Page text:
When I was a sixth grader at Garland Elementary School in northern Utah, I received word that a newspaper was sponsoring a pentathlon for grade school boys. I was almost 12, it was spring, and I was anxious to join all the other boys who had signed up to compete.
As you may know, penta comes from the Greek word meaning five. Thus, the pentathlon consisted of five track-and-field events that all of the boys in the state could compete in. The pentathlon was conducted throughout the grade schools across the state. The scores that each competitor attained in the various events were computed by applying a factor for age, height, and weight. They were then added together, and winners in various categories were selected. Winners received recognition and, among other things, an expense-paid trip to Salt Lake City, where they would spend a day as special guests of the newspaper.
The five events consisted of the high jump, broad jump, shot put, basketball free throw, and the 50-yard dash.
The pentathlon was the talk of my school. Most of the boys old enough were suited up for the event. At age 11, I was a 98-pound weakling with marginal coordination. But how I wanted to do well in that athletic contest. I suppose in that respect I was not much different than anyone else as I imagined the thrill that would accompany one to the winner’s circle. I knew I wasn’t what you would call a coach’s dream. But I had studied the rules carefully, and was hopeful the factors for height, weight, and age might give me a chance.
Well, I really got into it. I found a round rock that weighed within an ounce or two of the regulation five-pound shot. I spent considerable time in the evenings when the chores were done putting the shot around the backyard.
I also dug a pit that I used to practice my broad and high jumps. I nailed some old flooring boards together for a backboard, installed a hoop, and secured it to the end of the barn. While it was not fancy it provided the facility to practice my foul shots.
I felt I was ready when the big day finally came. We began with the shot put, and I did exceptionally well for my size. My practice shooting foul shots paid off, and I scored well in that event. The high jump didn’t go quite as well. My lack of coordination worked against me.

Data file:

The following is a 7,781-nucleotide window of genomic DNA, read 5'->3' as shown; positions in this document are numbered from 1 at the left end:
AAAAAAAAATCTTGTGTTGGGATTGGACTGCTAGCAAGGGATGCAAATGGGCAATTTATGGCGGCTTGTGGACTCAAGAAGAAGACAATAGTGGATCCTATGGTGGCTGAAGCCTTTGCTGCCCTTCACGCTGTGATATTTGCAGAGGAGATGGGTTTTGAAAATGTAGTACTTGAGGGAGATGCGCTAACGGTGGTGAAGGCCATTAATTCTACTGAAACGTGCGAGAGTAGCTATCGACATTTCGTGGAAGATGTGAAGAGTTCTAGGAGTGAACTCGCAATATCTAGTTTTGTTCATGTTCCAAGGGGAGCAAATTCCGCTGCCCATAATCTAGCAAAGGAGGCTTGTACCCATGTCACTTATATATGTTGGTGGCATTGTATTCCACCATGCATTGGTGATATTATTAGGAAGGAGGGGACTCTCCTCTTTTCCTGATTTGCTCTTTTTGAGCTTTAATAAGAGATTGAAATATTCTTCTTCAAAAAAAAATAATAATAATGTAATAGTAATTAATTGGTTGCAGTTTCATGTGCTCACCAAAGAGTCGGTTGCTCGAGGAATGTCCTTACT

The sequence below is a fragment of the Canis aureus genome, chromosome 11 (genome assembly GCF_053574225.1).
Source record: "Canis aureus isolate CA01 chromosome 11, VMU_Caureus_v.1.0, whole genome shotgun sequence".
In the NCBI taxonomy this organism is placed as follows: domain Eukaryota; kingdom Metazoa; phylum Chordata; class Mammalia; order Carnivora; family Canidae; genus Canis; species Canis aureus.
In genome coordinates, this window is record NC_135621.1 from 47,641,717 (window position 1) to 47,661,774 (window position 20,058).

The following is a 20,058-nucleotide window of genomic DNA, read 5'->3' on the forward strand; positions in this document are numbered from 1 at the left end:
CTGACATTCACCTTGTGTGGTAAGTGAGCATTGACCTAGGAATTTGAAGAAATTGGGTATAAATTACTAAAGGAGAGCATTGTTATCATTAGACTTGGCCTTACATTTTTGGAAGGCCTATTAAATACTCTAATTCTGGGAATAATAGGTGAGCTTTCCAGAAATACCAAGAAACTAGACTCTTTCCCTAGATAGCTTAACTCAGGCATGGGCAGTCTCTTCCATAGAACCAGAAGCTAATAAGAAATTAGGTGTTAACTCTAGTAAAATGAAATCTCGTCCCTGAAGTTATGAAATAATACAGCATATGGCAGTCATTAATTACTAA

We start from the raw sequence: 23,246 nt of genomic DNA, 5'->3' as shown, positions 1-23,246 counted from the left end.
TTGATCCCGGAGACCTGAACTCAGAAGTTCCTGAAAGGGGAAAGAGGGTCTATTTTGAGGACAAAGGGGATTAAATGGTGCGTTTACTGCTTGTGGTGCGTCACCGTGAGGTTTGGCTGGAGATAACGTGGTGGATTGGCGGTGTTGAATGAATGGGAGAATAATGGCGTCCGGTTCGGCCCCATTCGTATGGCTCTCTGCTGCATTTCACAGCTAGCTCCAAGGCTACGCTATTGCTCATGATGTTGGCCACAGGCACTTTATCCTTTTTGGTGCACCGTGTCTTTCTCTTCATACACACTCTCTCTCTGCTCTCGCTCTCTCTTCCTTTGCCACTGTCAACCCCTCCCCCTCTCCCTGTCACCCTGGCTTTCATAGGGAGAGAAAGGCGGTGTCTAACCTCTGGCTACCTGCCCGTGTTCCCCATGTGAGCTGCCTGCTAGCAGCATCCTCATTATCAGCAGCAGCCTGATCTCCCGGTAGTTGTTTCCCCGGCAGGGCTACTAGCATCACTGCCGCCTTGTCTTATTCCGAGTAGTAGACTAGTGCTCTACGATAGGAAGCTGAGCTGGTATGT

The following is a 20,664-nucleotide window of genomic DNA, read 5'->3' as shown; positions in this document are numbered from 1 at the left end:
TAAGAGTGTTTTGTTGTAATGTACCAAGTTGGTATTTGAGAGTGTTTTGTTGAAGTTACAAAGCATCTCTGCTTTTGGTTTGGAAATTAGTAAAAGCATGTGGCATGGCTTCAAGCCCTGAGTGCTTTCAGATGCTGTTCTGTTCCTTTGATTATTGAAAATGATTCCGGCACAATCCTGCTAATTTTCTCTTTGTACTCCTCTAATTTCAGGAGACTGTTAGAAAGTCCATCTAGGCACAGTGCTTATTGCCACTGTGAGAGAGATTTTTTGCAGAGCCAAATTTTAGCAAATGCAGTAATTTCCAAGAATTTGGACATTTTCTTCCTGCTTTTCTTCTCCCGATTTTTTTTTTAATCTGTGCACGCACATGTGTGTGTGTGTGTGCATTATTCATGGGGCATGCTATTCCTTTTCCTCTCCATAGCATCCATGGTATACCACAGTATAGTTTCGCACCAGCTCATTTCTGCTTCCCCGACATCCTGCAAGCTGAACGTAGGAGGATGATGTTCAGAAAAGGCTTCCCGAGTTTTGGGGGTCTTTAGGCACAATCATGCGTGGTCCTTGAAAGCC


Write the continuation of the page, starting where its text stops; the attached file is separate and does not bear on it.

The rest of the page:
Then it was time for the 50-yard dash. We lined up by the starter and were off. It almost instantly became obvious that I would view the race from the rear of the pack. But how I tried. I gave it all the effort I had. As I passed where the coach was standing, I noticed him turn and say something, and then there was a burst of laughter from those who stood around him.
As we crossed the finish line, I was the fifth of five runners. I resigned myself to the fact there would be no trip to Salt Lake for me that year. But the worst was yet to come. As I approached the place where the coach had been standing, one of the more arrogant boys couldn’t wait to call out, “Hey, Hansen, the coach says you run like a duck.” And there was more laughter.
Well, of course, I laughed too. But many thoughts went through my mind. I was angry, hurt, and embarrassed. When I went to bed that night, it was still on my mind. When I awakened the next morning, those pointed words came back, “Hey, Hansen, the coach says you run like a duck.”
I struggled with that situation for quite some time. I admit I had thoughts of never getting on the athletic field again. But then I resolved that I would learn to run. And I was going to show the coach and my friends—but I suppose most of all myself—that I could do it.
From that moment forward, every time I had some distance to go, I ran. When coming from the fields at noon, I ran. When the grain bin on the harvester was full and I had to get the truck to empty it, I ran. When I went to the pasture to get the horses, I ran. As I had spare time while on army duty in Korea, I practiced my running. And after returning home, I kept it up.